God used Rahab, Deborah, Ruth and Hannah to teach us valuable lessons about Himself. Here are some of those lessons!
Rahab became a believer when she saw the mighty works that God had done in delivering the Israelites (Joshua 2:8-11). She was kind to the spies and they returned her kindness in saving her. By faith she and her family did not perish:
By faith Rahab the prostitute did not perish with those who were disobedient, because she had given a friendly welcome to the spies (Hebrews 11:31).
By faith, Gentiles today will be saved by obeying the Gospel:
And the scripture, foreseeing that God would justify the heathen through faith, preached before the gospel unto Abraham, saying, In thee shall all nations be blessed (Galatians 3:8).
Like Abraham, by this same faith, Rahab is part of the lineage of Jesus Christ (Matthew 1:2,5) and all those that are born again are in the lineage of Jesus Christ as His sons and daughters (2 Corinthians 6:18).
In my mind, there is no doubt that Deborah knew the story about Moses building an altar and calling it Jehovah-Nissi after the victory over the Amelkites (Exodus 17:8-16). Moses knew that God went before the Israelites and so did Deborah:
And Deborah said unto Barak, Up; for this is the day in which the Lord hath delivered Sisera into thine hand: is not the Lord gone out before thee? So Barak went down from mount Tabor, and ten thousand men after him (Judges 4:14).
As Christians we need to trust that Jesus is our banner and goes before us every day of our lives in all circumstances.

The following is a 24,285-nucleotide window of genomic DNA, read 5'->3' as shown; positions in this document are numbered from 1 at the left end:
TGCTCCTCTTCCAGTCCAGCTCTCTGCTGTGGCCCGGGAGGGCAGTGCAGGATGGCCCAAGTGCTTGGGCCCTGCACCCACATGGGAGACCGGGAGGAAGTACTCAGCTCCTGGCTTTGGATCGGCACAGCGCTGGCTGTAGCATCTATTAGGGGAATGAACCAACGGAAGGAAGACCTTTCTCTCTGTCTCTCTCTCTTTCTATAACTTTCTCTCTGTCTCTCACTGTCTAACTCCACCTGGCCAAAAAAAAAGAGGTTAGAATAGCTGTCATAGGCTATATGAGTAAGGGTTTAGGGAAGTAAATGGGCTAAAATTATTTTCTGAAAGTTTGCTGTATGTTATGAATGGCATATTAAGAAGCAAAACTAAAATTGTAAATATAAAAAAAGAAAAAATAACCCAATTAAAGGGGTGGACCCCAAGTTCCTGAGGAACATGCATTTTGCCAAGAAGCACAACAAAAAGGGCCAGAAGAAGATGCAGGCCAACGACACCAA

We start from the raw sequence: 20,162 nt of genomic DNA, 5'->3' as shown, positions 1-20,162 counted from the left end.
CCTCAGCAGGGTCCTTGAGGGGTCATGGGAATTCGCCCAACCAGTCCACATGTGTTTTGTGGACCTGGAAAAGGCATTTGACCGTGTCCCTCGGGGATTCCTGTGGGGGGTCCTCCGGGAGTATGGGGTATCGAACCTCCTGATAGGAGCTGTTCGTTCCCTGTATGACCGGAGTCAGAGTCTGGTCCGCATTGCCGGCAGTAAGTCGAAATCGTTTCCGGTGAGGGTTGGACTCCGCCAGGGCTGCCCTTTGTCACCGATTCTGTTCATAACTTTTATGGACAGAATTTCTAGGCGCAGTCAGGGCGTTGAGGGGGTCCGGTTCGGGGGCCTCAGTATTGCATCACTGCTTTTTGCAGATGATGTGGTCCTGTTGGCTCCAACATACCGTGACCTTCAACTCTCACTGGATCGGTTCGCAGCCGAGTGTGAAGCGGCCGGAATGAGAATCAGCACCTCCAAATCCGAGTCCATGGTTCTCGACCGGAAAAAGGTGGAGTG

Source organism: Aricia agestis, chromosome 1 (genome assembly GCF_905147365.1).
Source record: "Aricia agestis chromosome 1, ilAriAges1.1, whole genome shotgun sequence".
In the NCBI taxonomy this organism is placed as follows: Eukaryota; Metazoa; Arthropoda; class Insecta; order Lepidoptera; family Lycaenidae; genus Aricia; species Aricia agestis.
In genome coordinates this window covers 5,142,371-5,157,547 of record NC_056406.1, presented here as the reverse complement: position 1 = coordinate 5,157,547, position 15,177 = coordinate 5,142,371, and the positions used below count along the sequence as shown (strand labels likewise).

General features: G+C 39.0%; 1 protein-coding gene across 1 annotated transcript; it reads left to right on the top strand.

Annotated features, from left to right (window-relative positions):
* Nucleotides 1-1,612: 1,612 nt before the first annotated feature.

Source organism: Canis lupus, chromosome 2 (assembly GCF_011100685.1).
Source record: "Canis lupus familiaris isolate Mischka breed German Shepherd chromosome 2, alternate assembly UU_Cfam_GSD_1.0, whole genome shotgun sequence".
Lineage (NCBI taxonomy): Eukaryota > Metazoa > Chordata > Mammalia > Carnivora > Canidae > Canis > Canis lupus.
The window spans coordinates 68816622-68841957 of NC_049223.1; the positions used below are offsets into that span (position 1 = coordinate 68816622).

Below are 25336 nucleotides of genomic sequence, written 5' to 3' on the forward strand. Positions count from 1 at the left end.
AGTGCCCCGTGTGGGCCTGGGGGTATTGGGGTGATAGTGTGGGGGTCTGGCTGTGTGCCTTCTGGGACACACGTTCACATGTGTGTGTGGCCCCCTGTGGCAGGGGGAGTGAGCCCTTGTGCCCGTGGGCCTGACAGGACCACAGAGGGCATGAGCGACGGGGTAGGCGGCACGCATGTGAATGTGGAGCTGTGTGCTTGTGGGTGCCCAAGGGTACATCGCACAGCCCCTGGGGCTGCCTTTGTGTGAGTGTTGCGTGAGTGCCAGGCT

Ruth, a Moabites, married into an Israelite family that had moved to Moab because of a famine in Israel (Ruth 1:1). Ruth was able to discern from the witness of this family that she wanted their God to be her God:
And Ruth said, Intreat me not to leave thee, or to return from following after thee: for whither thou goest, I will go; and where thou lodgest, I will lodge: thy people shall be my people, and thy God my God (Ruth 1:16).
Similarly, Christians need to be a testimony to Jesus Christ in their daily lives so that the world will readily see a difference between them and us such that they will want to be born again (John 3:3) to enter into the kingdom of God (John 3:5).
We can learn many things from Hannah but the one I want to focus on is that it is vitally important to keep our word to God. This is always true but especially if we are asking God to do something in exchange for something we want. I don't recommend that we ever do this, but Hannah actually did:
And she vowed a vow, and said, O Lord of hosts, if thou wilt indeed look on the affliction of thine handmaid, and remember me, and not forget thine handmaid, but wilt give unto thine handmaid a man child, then I will give him unto the Lord all the days of his life, and there shall no razor come upon his head (1 Samuel 1:11).
And Hannah kept her word! After Samuel was weaned she dedicated Samuel to God (1 Samuel 1:24-28), just like she promised. No doubt, this woman of God knew the word of God:
If a man vow a vow unto the Lord, or swear an oath to bind his soul with a bond; he shall not break his word, he shall do according to all that proceedeth out of his mouth (Numbers 30:2).